For 12 years, Doug Ritter has been crossing swords with anti-knife lawmakers and prosecutors, and he is on something of a tear.
His organization, Knife Rights, has notched 29 legislative victories in 21 states in the past eight years as it seeks to protect the rights of knife owners, including last year’s repeals of switchblade bans in Colorado and Illinois enacted during the heyday of “West Side Story.”
“We’re often described by people as the NRA for knife owners,” said Mr. Ritter. “We’re obviously similar. We are both a civil rights and a Second Amendment organization.”
The issue of knife control may sound like small potatoes to Americans wrestling with mass shootings and gun restrictions, but Europe provides a case study on how limiting weapons can lead to crackdowns on pocketknives and switchblades, also known as automatic knives.
An Arizona-based survival gear specialist who also designs knives, Mr. Ritter said he grew concerned about U.S. restrictions on the ownership, sale and carrying of ordinary blades after traveling on business through Europe.
“European knife laws are, generally speaking, much more restrictive than in the U.S.,” he said. “One of the reasons I formed Knife Rights was that I had traveled in England and Europe, I had seen how restrictive their knife laws are and I didn’t want the U.S. to get there.”
The issue of knife control drew international attention in April after London Mayor Sadiq Khan tweeted in April that “there is never a reason to carry a knife” after banning the carrying of knives in response to an uptick of stabbings.
Fortunately for knife fans, the trend hasn’t caught on in America. “While Europe gets more restrictive, we’ve been going in the other direction,” Mr. Ritter said.
One reason is Knife Rights, whose mission is “to ensure a Sharper Future for owners of one of mankind’s oldest and most commonly used tools” and uphold the Second Amendment, which, Mr. Ritter argues, applies to knives as well as guns.
“As you will note, the Second Amendment doesn’t say ‘firearms’; it says ‘arms,'” he said.
He cited a 2013 article in the University of Michigan Journal of Law Reform authored by legal scholars Dave Kopel, Clayton Cramer and Joe Olson, which makes the case for constitutional protection for knives.
Knife Rights has received much support for its legislative endeavors from the National Rifle Association, but the group has also gained the backing of liberal groups such as the NAACP and the American Civil Liberties Union.
That’s because knife-control laws fall hardest on minority populations, a trend that dates back to restrictions on knife and gun ownership passed after the Civil War aimed at blacks.
“There’s a huge criminal justice reform element to what we do because there are significantly disproportionate arrests of people of color on knife charges,” Mr. Ritter said. “So we have sponsors for some of our bills who are NRA F-rated legislators, and they’re sponsoring our bills.”
His stab at passing state pre-emption laws has met with impressive success. So far, 10 states have approved laws prohibiting localities from pushing through ordinances on knives tougher than the laws of their states.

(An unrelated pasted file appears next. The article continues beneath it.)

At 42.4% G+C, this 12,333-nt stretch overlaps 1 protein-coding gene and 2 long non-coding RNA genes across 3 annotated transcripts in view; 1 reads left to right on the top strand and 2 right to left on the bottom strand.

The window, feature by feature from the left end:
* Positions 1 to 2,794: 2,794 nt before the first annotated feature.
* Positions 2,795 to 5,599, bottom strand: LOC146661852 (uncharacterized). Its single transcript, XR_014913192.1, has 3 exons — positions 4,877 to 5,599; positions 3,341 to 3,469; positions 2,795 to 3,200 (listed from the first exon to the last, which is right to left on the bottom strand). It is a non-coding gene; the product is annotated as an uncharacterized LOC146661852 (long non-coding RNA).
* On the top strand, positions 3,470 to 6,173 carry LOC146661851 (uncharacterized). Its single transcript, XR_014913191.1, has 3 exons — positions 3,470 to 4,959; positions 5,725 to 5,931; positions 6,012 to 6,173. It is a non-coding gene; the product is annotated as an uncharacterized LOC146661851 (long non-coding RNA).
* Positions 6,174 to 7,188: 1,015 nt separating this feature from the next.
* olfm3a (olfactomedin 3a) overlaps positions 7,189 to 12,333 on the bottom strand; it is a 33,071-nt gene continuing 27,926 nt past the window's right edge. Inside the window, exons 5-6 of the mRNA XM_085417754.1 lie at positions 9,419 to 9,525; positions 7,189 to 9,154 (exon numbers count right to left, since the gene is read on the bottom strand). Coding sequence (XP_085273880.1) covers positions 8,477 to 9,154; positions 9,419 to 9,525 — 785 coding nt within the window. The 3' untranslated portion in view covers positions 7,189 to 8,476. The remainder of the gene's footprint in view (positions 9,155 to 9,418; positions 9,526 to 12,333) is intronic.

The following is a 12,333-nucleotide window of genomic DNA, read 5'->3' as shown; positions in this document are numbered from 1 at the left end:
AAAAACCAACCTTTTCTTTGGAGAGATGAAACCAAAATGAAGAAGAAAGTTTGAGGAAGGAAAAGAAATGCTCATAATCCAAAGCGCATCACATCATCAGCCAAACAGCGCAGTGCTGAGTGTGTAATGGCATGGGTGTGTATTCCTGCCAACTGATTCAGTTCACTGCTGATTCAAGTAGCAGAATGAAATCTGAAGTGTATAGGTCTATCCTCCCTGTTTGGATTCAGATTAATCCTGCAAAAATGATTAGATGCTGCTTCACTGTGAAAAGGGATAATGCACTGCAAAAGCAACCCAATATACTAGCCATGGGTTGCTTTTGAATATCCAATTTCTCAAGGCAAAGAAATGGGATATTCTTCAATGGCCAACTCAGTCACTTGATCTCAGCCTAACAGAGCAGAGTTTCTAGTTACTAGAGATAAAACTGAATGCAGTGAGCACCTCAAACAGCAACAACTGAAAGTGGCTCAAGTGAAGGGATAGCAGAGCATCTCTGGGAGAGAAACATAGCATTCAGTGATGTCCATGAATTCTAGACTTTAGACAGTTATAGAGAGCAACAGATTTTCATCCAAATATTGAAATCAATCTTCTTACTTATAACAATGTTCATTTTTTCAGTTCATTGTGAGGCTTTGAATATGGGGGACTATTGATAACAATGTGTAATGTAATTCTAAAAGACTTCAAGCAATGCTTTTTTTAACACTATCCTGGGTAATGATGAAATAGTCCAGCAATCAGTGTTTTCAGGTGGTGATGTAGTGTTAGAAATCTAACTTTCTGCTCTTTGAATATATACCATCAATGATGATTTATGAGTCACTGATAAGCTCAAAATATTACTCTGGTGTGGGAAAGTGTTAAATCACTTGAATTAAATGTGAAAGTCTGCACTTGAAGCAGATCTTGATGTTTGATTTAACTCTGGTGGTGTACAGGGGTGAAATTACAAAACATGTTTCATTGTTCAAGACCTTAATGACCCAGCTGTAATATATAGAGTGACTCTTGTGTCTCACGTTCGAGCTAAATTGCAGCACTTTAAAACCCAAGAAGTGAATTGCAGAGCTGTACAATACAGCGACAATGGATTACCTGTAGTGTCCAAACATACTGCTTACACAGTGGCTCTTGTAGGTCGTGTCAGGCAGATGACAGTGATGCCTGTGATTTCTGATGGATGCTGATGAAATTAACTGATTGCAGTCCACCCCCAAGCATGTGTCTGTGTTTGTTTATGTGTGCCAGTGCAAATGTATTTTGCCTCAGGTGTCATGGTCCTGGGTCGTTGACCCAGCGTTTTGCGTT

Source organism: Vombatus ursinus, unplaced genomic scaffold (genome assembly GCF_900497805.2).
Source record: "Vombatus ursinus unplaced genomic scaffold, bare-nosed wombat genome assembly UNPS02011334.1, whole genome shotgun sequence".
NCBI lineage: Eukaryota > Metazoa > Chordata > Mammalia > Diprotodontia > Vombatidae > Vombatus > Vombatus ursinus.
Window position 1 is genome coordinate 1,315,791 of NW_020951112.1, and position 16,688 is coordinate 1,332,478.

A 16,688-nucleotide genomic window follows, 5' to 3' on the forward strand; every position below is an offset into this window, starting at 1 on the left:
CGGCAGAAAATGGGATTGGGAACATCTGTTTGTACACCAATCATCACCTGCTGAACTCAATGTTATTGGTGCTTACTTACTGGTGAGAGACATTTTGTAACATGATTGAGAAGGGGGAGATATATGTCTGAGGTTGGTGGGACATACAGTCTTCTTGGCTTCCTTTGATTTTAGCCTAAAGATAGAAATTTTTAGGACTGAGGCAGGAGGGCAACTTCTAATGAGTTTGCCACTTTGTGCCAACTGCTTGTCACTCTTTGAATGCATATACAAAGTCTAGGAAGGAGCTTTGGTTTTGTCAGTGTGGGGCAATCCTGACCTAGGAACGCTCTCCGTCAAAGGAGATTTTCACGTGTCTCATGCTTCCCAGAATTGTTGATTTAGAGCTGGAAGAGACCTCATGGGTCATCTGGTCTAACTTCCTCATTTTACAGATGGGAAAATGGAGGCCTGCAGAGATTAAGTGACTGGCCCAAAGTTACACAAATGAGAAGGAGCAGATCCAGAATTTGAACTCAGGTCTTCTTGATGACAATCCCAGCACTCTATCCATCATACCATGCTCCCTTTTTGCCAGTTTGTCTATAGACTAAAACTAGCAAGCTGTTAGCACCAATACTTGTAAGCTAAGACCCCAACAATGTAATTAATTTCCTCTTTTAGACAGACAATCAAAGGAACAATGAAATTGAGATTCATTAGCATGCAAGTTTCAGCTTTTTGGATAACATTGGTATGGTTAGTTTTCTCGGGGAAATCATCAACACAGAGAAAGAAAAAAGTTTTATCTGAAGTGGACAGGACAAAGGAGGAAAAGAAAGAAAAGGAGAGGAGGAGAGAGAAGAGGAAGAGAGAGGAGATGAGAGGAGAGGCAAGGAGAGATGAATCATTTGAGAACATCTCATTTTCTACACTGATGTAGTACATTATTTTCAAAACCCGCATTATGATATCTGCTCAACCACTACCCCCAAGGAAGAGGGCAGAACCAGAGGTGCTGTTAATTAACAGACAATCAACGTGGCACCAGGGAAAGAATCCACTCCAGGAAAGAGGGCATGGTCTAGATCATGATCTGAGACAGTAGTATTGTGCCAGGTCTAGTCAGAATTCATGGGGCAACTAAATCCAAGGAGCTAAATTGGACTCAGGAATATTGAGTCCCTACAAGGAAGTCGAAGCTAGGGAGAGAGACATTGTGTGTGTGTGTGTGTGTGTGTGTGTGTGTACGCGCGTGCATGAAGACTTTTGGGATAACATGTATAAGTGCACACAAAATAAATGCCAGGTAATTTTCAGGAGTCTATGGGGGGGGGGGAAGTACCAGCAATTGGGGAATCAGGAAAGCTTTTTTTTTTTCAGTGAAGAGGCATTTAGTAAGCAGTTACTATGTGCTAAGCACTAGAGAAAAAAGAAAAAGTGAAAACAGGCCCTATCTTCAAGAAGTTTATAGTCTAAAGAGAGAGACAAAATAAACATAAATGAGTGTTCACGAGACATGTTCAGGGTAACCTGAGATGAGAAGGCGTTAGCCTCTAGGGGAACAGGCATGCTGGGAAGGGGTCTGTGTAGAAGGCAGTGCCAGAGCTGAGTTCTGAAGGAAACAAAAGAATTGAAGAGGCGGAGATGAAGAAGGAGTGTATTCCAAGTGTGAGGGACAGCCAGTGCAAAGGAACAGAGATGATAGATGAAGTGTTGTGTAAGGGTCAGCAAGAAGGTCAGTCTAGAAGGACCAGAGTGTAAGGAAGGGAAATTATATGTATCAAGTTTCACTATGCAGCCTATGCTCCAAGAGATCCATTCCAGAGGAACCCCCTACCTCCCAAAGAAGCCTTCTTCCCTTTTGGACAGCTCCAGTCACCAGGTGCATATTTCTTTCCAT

Currently on the organization’s chopping block is the 1958 Federal Switchblade Act — a Senate bill to repeal the measure was introduced last week by Sen. Roger F. Wicker, Mississippi Republican — and New York’s tough anti-knife laws.
Knife Rights filed a civil rights lawsuit seven years ago challenging New York knife laws, citing figures showing that minorities are far more likely to be arrested and charged, even those living in predominantly white neighborhoods.
“New York City has arrested and prosecuted well over 60,000 individuals in the last decade or so for carrying common pocketknives,” Mr. Ritter said. “This is not like a parking ticket. This is a serious misdemeanor with a potential year in jail. … You have people literally going up the river to jail for carrying a common pocketknife.”
He came close to cutting down the law in the state Legislature last year with a bill that would have legalized “gravity knives,” a type of pocketknife commonly sold in hardware stores and used by construction workers.
After passing overwhelmingly in October in the state Legislature, however, the measure was vetoed for the second straight year by Gov. Andrew Cuomo, a Democrat who said the bill as written would have essentially legalized “all folding knives.”
“In doing so, the Legislature has gone far beyond the innocent laborers carrying these knives for legitimate purposes and has grossly disregarded the concerns of law enforcement,” Mr. Cuomo said in his veto message.
Mr. Ritter argued that the vast majority of knife attacks are committed with kitchen knives and that the idea of switchblades fueling crime sprees was driven by Hollywood movies of 50 years ago.
“As I tell legislators when we’re talking to them, or when I’m on the Hill talking to senators and congressmen and -women, the Sharks and the Jets are either dead or in old-folks homes now,” Mr. Ritter said. “The issue with switchblades was a fiction promulgated mostly by Hollywood. There was never a problem.”
Oddly enough, he said, Mr. Khan’s ban on knives in London wound up benefiting knife owners by drawing attention to the idea of banning cutlery.
“That’s worked to our favor because it’s so ridiculous,” Mr. Ritter said.
“When we go to talk to people about repealing knife laws, they often bring that up. People have lots of perfectly good reasons to carry a knife. The key is, don’t use the knife to commit a crime.”
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